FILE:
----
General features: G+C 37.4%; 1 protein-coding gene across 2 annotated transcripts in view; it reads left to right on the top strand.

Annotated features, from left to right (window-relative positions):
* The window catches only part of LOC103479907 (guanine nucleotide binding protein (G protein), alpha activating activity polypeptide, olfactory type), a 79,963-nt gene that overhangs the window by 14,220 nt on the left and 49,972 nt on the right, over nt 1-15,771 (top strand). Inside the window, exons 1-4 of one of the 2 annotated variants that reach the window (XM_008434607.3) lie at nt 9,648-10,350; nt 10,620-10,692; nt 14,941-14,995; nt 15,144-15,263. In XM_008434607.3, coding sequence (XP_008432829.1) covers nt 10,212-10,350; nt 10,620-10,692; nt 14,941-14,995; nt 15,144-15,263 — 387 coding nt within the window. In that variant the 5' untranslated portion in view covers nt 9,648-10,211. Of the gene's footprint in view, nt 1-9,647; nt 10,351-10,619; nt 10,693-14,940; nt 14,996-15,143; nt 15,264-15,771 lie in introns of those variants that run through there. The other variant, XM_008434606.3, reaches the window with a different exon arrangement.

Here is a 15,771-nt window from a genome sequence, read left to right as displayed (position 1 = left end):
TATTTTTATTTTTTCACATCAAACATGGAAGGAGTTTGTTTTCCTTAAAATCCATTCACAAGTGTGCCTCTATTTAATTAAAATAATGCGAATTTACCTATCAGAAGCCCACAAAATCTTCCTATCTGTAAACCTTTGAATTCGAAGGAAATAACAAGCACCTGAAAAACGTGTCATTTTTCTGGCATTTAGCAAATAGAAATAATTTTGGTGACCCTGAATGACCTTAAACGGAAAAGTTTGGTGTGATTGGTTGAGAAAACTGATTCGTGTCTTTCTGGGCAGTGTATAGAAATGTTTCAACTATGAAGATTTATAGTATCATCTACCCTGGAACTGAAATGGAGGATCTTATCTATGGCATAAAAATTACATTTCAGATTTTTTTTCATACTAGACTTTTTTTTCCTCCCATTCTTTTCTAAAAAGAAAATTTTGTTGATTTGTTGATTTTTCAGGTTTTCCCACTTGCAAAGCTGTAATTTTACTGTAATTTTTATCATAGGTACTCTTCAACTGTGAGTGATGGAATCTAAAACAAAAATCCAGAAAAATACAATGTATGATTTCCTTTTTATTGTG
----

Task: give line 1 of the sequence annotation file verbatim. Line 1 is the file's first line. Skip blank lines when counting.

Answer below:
General features: G+C 37.4%; 1 protein-coding gene across 2 annotated transcripts in view; it reads left to right on the top strand.